The best way to slice a watermelon, how to float yourself with balloons, shining light on whisky – Physics World


A cut above: how to share a watermelon. (Courtesy: Timoteo Carletti)

What is the fairest way to slice up a watermelon? A juicy question that you might never have considered unless you are suddenly given the task at a children’s birthday party. Well, physicists in Belgium, France and Italy have now tackled the problem using geometry and calculus. After cutting the whole watermelon in half along its length and then in the middle to yield four equal quarters, the researchers discovered that this “half rule” fell away when then trying to slice the watermelon up into equal thin portions. Instead they found a ”2/3 rule”. So for a spheroid watermelon of length 10 cm, for two slices, the first slice should be made at 3.5 cm along the length but for three slices, the first slice should be 2.1 cm and the second 4.2 cm. After doing the calculations, the researchers tested them on a 4 kg watermelon and used Archimedes principle to confirm the slice volumes were equal. Eureka!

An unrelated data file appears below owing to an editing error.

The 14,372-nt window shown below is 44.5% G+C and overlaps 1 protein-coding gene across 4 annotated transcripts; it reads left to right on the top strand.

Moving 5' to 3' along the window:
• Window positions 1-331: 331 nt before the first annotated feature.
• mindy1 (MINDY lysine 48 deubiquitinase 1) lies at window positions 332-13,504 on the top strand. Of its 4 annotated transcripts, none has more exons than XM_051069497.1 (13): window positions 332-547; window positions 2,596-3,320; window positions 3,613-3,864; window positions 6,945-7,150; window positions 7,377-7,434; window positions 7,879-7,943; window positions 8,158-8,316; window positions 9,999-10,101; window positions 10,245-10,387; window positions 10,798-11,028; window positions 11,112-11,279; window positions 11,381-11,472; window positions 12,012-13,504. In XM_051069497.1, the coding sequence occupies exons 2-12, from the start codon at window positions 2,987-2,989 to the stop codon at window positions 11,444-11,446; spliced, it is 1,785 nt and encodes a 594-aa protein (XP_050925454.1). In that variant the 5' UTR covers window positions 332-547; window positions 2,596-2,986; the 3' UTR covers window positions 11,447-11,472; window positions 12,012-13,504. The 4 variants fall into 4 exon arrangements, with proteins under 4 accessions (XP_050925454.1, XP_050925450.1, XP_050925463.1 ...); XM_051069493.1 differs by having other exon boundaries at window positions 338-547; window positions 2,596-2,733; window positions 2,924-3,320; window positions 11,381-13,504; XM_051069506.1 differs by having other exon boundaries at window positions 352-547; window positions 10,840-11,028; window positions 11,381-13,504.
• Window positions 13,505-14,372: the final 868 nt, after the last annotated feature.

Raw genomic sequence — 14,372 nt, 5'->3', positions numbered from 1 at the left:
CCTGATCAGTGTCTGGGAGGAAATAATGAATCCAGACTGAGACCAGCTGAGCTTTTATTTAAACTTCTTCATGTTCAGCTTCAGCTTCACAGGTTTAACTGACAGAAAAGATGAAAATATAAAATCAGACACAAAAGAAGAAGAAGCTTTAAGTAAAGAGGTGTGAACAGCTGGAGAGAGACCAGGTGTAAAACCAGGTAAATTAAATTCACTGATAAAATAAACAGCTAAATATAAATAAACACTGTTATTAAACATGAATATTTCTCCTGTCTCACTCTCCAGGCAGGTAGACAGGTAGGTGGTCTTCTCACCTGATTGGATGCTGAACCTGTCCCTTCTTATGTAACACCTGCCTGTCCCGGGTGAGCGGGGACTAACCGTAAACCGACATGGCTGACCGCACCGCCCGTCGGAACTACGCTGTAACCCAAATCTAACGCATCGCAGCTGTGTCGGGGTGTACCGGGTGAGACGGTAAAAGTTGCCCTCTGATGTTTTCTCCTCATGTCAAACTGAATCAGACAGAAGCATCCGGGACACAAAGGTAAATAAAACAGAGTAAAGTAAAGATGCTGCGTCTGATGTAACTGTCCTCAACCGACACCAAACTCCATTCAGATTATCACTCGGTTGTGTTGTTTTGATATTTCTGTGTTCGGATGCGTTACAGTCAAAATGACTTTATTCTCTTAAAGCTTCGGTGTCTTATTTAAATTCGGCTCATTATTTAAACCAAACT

A week or so ago the illusionist David Blaine floated over the Arizona desert while hanging on to a bunch of helium balloons. Now if you want to do this – and I am not recommending it – how many balloons would you need? The physicist Rhett Allain has done all the heavy lifting and provides the answer in “Let’s calculate how many balloons David Blaine needed to float”.

Counterfeit drinks cost the UK economy more than £200 million in lost revenue each year and this is a real concern in Scotland, where whisky production is a multi-billion pound industry. Indeed, rare bottles of whisky can fetch as much as £1 million, so collectors are keen on knowing what is in their bottles – but do not necessarily want to open them to find out.

Now, researchers at Scotland’s University of St Andrews have developed a new laser-based spectroscopy technique that produces a chemical fingerprint of a whisky, without having to open the bottle. Previous attempts at doing this had not been successful because of the strong signal generated by the laser striking the glass. The team get around this by using a ring-shaped laser beam that is tightly focussed on a small region in the liquid. By only gathering the spectroscopic signal from this focal point, they avoided the signal from the glass. You can read more in a paper published in Analytical Methods.

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